The Ballad of East and West
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"The Ballad of East and West" is a poem by Rudyard Kipling. It was first published in 1889, and has been much collected and anthologised since.
Kamal, a tribal chieftain in the North-West Frontier (then on the boundary of the British Raj, nowadays in Pakistan), steals the British Colonel's prize mare. The Colonel's son, who commands a troop of the Guides, asks if any of his men know where Kamal might be. One does, and tells him, and warns him of the dangers of entering Kamal's territory guarded by tribesmen concealed among the rocks and scrub. The Colonel's son sets off on a dun horse in pursuit. He catches up with Kamal at the edge of his territory and fires his pistol at him but misses. Kamal challenges him to a riding contest, and they gallop until dawn; after 20 miles, the dun falls. Kamal turns, and knocks the pistol out of the son's hand. Kamal says that it was only by his permission that the son had ridden unharmed through his territory. The son counters that his death would cost Kamal's tribesmen the high price of feeding and quartering a large punitive expedition ("If there should follow a thousand swords to carry my bones away ..."). He demands that Kamal return the mare, and proposes to "fight [his] own way back" to his territory. Kamal advises him that the theft of the mare, which after all didn't belong to him personally, shouldn't provoke him to place his life at risk with such rash demands. The Colonel's son reiterates the demand on behalf of his father, at which point the mare returns to him on her own accord. Kamal respects the mare's choice of owner ("'We be two strong men ... but she loveth the younger best.'") and offers to let the Colonel's son also keep the fine horse furniture with which Kamal has equipped her. The son offers a pistol to Kamal as a return gift between friends, which Kamal accepts. Kamal then commands his only son to protect the Colonel's son on his return journey and to serve valiantly under him for the British Raj, even if he has to fight against Kamal "for the peace of the border-line". Kamal foretells his own death by hanging, and the promotion of his son to a high rank in the cavalry. The Colonel's son and Kamal's son swear blood brotherhood. The two young men ride back to the British fort, where Kamal's son is greeted with hostility by the guards. The Colonel's son admonishes them that his companion is now no longer a border thief, but a fellow soldier.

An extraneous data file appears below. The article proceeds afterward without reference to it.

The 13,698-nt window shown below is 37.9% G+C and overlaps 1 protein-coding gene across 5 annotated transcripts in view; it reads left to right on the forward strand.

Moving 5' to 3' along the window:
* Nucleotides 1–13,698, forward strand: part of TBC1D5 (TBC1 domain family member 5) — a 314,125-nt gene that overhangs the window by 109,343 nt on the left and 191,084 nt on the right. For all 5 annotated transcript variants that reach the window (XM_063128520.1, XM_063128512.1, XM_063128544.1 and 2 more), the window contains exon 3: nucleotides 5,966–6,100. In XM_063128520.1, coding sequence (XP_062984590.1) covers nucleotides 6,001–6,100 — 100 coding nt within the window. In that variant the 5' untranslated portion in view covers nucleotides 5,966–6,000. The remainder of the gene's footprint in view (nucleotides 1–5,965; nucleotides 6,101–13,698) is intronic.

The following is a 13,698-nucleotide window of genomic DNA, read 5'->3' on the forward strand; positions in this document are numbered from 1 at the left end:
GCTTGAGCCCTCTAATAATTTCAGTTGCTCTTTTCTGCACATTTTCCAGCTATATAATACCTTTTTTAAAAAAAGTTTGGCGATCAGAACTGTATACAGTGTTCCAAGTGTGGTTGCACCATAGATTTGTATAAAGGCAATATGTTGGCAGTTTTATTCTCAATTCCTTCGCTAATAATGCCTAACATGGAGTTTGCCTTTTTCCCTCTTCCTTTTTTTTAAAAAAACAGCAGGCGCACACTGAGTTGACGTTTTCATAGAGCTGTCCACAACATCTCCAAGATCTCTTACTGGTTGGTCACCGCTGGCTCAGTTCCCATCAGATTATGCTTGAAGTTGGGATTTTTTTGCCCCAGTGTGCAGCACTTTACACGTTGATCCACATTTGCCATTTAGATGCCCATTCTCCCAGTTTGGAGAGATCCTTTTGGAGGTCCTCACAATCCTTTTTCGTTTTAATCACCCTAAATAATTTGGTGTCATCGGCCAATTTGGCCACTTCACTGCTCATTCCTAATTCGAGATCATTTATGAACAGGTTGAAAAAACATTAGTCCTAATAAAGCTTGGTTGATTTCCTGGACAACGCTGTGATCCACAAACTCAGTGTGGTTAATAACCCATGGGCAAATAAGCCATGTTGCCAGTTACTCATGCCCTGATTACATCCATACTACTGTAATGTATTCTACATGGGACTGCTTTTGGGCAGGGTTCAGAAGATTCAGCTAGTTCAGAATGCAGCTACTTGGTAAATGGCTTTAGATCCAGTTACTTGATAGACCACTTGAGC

Its first line is often quoted, sometimes to ascribe racism to Kipling, particularly in regard to the British Empire. Those who quote it thus often completely miss the third and fourth lines. The full refrain, with which the poem opens and closes, includes a contradiction of the opening line.
Oh, East is East, and West is West, and never the twain shall meet,
Till Earth and Sky stand presently at God's great Judgment seat;
But there is neither East nor West, Border, nor Breed, nor Birth,
When two strong men stand face to face, though they come from the ends of the earth!
This may be read as saying that 'it is indisputable that geographic points of the compass will never meet in this life, but that when two strong men [or equals] meet, the accidents of birth, whether of nationality, race, or family, do not matter at all—the mutual respect such individuals have, each for the character, prowess, and integrity of the other, are their only criteria for judging and accepting one another. Any differences in ethnicity between such individuals are never even considered.The poem is written in the style of a border ballad. It is printed as rhyming heptameters, two of which are equivalent to a ballad stanza; some texts print these in quatrains (groups of four lines). The vocabulary, stock phrases and rhythms are reminiscent of the old ballads, and the culture described is not unlike that of the Border Reivers: the first line of the actual story, for example, is "Kamal is out with twenty men to raise the Border-side" to mean that a raid is in progress to cause trouble in the Border (here the North West Frontier, and originally the English/Scottish Border); the second line contains 'lifted', a Scots term for 'stolen', and the fourth 'calkin' (a technical term of horseshoes, here used to describe a trick of horse-mounted brigands, reversing the horseshoes to leave misleading tracks); and the second quatrain (line 9) has the stock phrase, also found in Sir Patrick Spens (s:Sir Patrick Spens), "Then up and spoke the [Colonel's son] that led a [troop of the Guides]", with a traditional driving rhythm. Such echoes are to be heard throughout the poem: there is a couplet that is repeated with slight variations several times:
- There is rock to the left, and rock to the right, and low lean thorn between
- And ye may hear a breech-bolt snick where never a man is seen.
- (ll 19-20; cf. 35-6 and 43-44)
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